Following my official Cerakote training, I built a Cerakote shop here at the Ultimate Reloader Ranch. Today, we’re giving a tour!
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Since going to the training at Cerakote headquarters, I’ve completed my shop, and some awesome projects! Here’s a few pictures of some Cerakote work I’ve completed:
Cerakote Training Project: AR-15 Multicam lower:
Graphite black barrel for 224 Valkyrie custom rifle build:
Bergara full-custom 7mm PRC Build: (OD Green)
Bat HR / MDT ESS 7mm PRC Full Custom Build with FDE Cerakote and Laser Imaging:
It has been VERY rewarding to do this level of Cerakote work, and I’m just getting started! No on to the shop tour.
Air Compressor Station
I’ve been working on my Cerakote booth for some time. I wanted a professional setup, but something affordable that wouldn’t take up tons of space.
Starting out the process is the air compressor station. I have an 80 gallon Industrial Air compressor. It isn’t a high dollar compressor but it has high CFM and works well. It is incredibly loud though. It has a five horsepower motor, 175 max PSI and 17.9 CFM at 100 psi and 17.0 CFM at 175 psi.
Check it out my compressor on Amazon HERE.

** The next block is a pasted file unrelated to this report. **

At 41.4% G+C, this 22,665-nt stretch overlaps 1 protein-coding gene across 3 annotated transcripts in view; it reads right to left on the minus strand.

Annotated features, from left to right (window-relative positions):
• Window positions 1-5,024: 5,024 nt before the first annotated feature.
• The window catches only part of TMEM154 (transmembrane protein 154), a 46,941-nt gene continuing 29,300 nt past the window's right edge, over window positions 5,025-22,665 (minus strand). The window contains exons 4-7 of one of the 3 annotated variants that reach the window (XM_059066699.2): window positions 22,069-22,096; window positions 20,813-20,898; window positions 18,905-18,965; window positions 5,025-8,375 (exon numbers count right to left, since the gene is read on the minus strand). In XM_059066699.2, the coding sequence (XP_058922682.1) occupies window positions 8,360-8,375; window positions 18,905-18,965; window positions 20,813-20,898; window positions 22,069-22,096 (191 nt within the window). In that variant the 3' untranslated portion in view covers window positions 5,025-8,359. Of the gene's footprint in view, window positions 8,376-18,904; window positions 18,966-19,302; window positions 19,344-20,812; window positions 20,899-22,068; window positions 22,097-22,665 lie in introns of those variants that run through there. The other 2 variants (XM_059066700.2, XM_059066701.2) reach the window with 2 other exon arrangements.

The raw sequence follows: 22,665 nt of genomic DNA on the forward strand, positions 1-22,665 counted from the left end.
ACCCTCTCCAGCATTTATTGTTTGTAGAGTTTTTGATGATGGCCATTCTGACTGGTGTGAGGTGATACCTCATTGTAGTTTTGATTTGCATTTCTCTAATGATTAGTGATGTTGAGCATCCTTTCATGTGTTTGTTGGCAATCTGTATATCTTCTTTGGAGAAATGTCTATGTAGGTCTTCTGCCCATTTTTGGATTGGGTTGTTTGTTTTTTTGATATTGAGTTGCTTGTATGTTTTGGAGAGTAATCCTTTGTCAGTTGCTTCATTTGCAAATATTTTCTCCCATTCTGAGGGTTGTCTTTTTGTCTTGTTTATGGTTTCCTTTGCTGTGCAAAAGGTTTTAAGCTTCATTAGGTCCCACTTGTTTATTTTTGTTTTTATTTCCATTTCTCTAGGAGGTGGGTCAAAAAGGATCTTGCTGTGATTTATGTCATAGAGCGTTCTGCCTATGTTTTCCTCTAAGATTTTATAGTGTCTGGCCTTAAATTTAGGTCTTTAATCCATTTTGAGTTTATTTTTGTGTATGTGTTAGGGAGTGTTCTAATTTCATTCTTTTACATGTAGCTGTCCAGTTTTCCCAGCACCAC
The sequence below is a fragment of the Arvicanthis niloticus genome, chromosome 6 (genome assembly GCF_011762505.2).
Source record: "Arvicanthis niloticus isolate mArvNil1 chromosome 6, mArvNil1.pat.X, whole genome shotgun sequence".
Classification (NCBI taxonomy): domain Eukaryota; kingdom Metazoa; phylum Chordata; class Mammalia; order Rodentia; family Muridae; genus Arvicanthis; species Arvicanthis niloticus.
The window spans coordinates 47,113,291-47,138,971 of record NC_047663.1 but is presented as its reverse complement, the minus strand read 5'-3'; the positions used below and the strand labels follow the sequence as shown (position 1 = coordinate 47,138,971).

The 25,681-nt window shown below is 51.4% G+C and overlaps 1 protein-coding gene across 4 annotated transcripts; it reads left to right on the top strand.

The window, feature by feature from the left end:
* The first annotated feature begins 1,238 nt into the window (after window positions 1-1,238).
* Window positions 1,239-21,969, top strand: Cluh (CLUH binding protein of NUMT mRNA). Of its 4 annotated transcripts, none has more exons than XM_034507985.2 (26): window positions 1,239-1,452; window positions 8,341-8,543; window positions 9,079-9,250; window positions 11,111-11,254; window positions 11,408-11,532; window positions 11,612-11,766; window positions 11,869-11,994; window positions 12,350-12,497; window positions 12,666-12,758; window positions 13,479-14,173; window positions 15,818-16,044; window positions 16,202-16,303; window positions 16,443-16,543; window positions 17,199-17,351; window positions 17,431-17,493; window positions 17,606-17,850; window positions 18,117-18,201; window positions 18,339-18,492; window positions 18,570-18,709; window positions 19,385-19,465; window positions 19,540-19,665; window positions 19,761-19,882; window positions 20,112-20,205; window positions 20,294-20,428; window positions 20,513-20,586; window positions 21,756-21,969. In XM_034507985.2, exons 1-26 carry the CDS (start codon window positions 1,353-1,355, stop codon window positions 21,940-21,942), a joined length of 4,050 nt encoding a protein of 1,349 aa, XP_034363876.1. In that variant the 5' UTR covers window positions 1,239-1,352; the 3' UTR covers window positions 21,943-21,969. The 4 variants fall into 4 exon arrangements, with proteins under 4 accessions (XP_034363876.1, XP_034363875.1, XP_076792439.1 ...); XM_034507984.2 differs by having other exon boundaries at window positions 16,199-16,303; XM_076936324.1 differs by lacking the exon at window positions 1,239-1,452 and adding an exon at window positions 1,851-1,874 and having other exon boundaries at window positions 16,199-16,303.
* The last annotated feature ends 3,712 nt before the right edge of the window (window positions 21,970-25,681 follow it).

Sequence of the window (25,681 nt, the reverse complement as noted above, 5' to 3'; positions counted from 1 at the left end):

My primary concern was sandblasting. Sandblasting requires a high volume of air (lots of CFM) and I wanted to ensure I had a compressor that could keep up. Coming out of the compressor, I have a pre-filter and primary regulator before entering the air dryer.
I looked at many solutions including the Harbor Freight air dryer that many Cerakote applicators have had good luck with. I decided on the Quincy unit. It’s made in Italy and has great reviews. So far, it has worked very well.
The power station is in the main shop area — very easily accessed. There is a breaker-style main power switch for the compressor with an air ball valve above.
You can also see here my compressor drain line, and the drain line (automatic) from the air dryer.
I’m using max line ¾” throughout the entire shop. Max line is affordable and super easy to work with.
You can cut it to length with the included lopper tool. There’s a chamfer tool. The fittings use compression and O-rings. It’s also mesh reinforced!
The air dryer can also be accessed via a switch in this area. After turning them all on, it’s time to head to the sandblasting station for prep.
The SKAT Blast 960 DLX has 46” x 28” x 28” of working space.
I made a few upgrades to this machine. I added LED lights — simple flood lamps I got at Home Depot.
I also added a metering valve. This unit costs a bit over $2,000 as equipped (with freight), so it’s a big investment. From the research I conducted and Facebook threads I read, people either went with the SKAT Blast or the Harbor Freight unit with a ton of upgrades. I wanted a quality machine that would last a decade and allow me to be productive. I really like that this machine has an included dust collection.